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Supervisory Responsibilities

Only the largest school health programs employ physicians to deliver direct patient care. In most programs, the primary role of the school physician is to supervise nonphysician personnel: school nurses, dietitians, coaches, and trainers. In some smaller districts, the school physician also may need to oversee food sanitation in the lunch room and zoonosis problems in vocational agriculture classes.

Most states require nurses, child health associates, physicians' assistants, and other such personnel to be supervised by a physician. If the school employs personnel (or uses volunteers) who may not practice without physician supervision, the duty to supervise these personnel will flow to any physician who is nearby. The legal theory for this responsibility by proximity is called ostensible agency. This means that if, from the patient's point of view, it appears that the physician is supervising the personnel, the law will hold that physician responsible. Since ostensible agency is judged from the patient's perspective, a contract between the physician and the school to exclude such supervision will not obviate the physician's responsibility if the physician appears to be supervising the personnel.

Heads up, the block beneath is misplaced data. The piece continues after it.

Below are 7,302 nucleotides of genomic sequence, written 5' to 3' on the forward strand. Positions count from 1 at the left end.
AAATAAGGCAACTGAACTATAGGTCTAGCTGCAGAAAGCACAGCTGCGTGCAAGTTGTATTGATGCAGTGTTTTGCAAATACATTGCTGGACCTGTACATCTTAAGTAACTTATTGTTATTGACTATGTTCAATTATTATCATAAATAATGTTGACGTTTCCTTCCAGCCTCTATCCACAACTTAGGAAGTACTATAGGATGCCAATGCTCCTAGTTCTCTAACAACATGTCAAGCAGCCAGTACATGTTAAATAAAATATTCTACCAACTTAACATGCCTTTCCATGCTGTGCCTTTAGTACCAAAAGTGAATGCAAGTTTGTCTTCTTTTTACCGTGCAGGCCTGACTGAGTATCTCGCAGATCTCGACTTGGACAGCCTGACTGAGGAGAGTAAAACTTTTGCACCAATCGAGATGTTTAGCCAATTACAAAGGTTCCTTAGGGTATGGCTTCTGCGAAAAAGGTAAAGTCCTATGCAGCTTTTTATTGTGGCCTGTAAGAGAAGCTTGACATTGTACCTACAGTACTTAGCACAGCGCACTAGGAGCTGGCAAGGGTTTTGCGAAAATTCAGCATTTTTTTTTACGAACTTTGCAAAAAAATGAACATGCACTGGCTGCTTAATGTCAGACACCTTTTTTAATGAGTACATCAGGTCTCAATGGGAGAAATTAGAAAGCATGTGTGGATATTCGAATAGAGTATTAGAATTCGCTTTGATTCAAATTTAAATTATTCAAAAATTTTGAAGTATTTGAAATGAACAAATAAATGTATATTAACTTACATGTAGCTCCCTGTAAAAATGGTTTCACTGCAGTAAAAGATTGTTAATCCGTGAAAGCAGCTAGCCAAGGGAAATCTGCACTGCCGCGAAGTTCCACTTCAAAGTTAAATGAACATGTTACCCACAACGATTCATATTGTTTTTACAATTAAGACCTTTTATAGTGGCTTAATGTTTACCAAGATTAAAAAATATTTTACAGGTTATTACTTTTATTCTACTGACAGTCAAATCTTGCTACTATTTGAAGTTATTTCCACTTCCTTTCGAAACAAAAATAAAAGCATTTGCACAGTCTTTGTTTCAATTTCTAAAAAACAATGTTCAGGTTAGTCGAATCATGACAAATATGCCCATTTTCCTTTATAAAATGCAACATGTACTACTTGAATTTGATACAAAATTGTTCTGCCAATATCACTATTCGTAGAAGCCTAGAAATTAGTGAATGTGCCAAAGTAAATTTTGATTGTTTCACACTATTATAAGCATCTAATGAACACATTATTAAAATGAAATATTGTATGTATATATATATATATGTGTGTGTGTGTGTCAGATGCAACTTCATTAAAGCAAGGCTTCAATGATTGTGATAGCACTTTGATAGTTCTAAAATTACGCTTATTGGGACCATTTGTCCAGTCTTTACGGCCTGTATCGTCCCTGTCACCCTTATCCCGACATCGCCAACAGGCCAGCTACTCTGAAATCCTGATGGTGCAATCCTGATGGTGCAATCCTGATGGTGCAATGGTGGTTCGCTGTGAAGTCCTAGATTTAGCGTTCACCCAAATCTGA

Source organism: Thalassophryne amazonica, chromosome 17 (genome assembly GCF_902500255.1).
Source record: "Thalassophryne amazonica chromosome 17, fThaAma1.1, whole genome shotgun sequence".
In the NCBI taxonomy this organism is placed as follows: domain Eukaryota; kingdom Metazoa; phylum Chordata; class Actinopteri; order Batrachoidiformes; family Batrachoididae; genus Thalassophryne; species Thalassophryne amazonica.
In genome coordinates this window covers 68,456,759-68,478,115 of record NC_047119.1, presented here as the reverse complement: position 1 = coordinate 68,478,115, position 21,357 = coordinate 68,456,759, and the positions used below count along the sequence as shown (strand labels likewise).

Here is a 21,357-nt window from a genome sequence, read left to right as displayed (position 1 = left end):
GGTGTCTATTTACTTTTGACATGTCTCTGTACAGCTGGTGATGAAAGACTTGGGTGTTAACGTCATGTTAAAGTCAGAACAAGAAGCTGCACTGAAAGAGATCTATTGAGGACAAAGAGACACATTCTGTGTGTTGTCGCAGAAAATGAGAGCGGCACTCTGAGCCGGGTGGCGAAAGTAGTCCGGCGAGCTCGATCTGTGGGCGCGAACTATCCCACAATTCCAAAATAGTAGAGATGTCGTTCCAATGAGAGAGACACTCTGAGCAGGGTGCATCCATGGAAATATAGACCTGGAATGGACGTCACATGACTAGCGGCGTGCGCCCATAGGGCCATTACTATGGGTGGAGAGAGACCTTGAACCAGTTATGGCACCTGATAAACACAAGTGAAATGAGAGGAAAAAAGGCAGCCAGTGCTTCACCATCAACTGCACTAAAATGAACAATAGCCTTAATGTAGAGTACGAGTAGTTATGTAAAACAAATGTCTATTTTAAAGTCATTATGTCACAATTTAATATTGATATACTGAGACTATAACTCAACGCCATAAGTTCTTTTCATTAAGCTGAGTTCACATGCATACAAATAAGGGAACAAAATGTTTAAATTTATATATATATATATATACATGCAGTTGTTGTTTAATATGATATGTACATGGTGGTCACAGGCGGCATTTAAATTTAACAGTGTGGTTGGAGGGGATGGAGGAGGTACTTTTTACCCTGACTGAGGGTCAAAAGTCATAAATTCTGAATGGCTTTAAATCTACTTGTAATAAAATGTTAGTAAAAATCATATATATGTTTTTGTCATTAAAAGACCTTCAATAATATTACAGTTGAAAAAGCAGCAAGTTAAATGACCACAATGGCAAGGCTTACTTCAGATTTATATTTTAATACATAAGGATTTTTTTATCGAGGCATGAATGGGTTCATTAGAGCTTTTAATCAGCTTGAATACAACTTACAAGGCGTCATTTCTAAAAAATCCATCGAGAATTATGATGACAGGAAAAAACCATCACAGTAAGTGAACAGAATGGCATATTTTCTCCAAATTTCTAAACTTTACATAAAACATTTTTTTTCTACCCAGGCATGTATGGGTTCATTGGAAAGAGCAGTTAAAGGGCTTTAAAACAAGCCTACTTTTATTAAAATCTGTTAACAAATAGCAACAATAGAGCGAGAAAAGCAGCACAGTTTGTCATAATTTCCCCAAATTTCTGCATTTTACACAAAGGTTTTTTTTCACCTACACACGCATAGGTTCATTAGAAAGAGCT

All school physicians should insist that their supervisory responsibilities be listed and described in a contract with the individual school or the district. This delineation of responsibilities is necessary whether the physician is an employee or a volunteer. The problem of apparent agency is greatest when there is no other physician supervising activities that should be physician supervised. Unless the physician has explicitly declined to supervise such activities, he or she will be held liable as the supervising physician. Explicitly declining to supervise a given activity is not enough. The physician must not become involved with the activity in such a way as to appear to supervise it.

The school physician has a duty to ensure that all the medical professionals that he or she supervises are competent, adequately trained, and practicing within the limits of the law. Disciplining a nurse may be difficult if the nurse reports to a nursing supervisor or other administrator who is not responsible to the physician. If a supervising physician has reason to believe that a nurse is practicing in an incompetent or illegal manner, the physician must stop the practices or resign. The physician cannot defend improper supervision by blaming nonphysician administrators.

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